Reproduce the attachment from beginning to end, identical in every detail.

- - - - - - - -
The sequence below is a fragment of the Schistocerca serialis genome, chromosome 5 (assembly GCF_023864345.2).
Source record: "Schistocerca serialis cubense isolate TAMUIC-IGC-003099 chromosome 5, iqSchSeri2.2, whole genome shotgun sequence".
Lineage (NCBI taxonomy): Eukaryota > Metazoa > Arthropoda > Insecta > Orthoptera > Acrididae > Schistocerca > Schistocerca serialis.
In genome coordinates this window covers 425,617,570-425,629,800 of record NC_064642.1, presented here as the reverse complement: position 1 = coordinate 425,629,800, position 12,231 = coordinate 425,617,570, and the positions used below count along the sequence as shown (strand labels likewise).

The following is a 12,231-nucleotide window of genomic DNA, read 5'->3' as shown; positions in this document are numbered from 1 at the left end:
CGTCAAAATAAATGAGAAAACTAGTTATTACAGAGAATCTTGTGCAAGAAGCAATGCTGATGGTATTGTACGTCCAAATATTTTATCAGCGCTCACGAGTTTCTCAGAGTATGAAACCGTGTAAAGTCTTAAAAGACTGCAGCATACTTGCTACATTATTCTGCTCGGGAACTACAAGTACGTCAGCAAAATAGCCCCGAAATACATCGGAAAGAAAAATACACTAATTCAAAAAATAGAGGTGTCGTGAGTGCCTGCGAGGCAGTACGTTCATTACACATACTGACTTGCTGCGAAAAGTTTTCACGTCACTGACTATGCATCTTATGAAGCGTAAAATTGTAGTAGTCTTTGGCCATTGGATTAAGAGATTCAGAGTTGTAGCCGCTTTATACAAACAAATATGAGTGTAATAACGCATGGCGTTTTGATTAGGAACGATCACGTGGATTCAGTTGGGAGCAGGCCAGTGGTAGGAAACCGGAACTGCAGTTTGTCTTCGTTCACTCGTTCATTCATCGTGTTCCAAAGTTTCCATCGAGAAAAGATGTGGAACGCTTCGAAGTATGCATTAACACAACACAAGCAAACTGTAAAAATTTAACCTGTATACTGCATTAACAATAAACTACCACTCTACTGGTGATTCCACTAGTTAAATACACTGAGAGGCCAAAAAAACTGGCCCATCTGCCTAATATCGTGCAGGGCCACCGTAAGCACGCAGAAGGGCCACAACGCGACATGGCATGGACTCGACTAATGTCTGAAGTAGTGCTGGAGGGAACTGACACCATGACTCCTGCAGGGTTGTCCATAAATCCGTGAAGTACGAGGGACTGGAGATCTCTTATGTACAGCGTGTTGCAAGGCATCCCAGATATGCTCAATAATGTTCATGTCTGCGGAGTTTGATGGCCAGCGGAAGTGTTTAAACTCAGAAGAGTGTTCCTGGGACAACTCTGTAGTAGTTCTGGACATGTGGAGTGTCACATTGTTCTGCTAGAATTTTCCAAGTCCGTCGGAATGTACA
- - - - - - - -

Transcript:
The sequence below is a fragment of the Schistocerca serialis genome, chromosome 5 (assembly GCF_023864345.2).
Source record: "Schistocerca serialis cubense isolate TAMUIC-IGC-003099 chromosome 5, iqSchSeri2.2, whole genome shotgun sequence".
Lineage (NCBI taxonomy): Eukaryota > Metazoa > Arthropoda > Insecta > Orthoptera > Acrididae > Schistocerca > Schistocerca serialis.
In genome coordinates this window covers 425,617,570-425,629,800 of record NC_064642.1, presented here as the reverse complement: position 1 = coordinate 425,629,800, position 12,231 = coordinate 425,617,570, and the positions used below count along the sequence as shown (strand labels likewise).

The following is a 12,231-nucleotide window of genomic DNA, read 5'->3' as shown; positions in this document are numbered from 1 at the left end:
CGTCAAAATAAATGAGAAAACTAGTTATTACAGAGAATCTTGTGCAAGAAGCAATGCTGATGGTATTGTACGTCCAAATATTTTATCAGCGCTCACGAGTTTCTCAGAGTATGAAACCGTGTAAAGTCTTAAAAGACTGCAGCATACTTGCTACATTATTCTGCTCGGGAACTACAAGTACGTCAGCAAAATAGCCCCGAAATACATCGGAAAGAAAAATACACTAATTCAAAAAATAGAGGTGTCGTGAGTGCCTGCGAGGCAGTACGTTCATTACACATACTGACTTGCTGCGAAAAGTTTTCACGTCACTGACTATGCATCTTATGAAGCGTAAAATTGTAGTAGTCTTTGGCCATTGGATTAAGAGATTCAGAGTTGTAGCCGCTTTATACAAACAAATATGAGTGTAATAACGCATGGCGTTTTGATTAGGAACGATCACGTGGATTCAGTTGGGAGCAGGCCAGTGGTAGGAAACCGGAACTGCAGTTTGTCTTCGTTCACTCGTTCATTCATCGTGTTCCAAAGTTTCCATCGAGAAAAGATGTGGAACGCTTCGAAGTATGCATTAACACAACACAAGCAAACTGTAAAAATTTAACCTGTATACTGCATTAACAATAAACTACCACTCTACTGGTGATTCCACTAGTTAAATACACTGAGAGGCCAAAAAAACTGGCCCATCTGCCTAATATCGTGCAGGGCCACCGTAAGCACGCAGAAGGGCCACAACGCGACATGGCATGGACTCGACTAATGTCTGAAGTAGTGCTGGAGGGAACTGACACCATGACTCCTGCAGGGTTGTCCATAAATCCGTGAAGTACGAGGGACTGGAGATCTCTTATGTACAGCGTGTTGCAAGGCATCCCAGATATGCTCAATAATGTTCATGTCTGCGGAGTTTGATGGCCAGCGGAAGTGTTTAAACTCAGAAGAGTGTTCCTGGGACAACTCTGTAGTAGTTCTGGACATGTGGAGTGTCACATTGTTCTGCTAGAATTTTCCAAGTCCGTCGGAATGTACA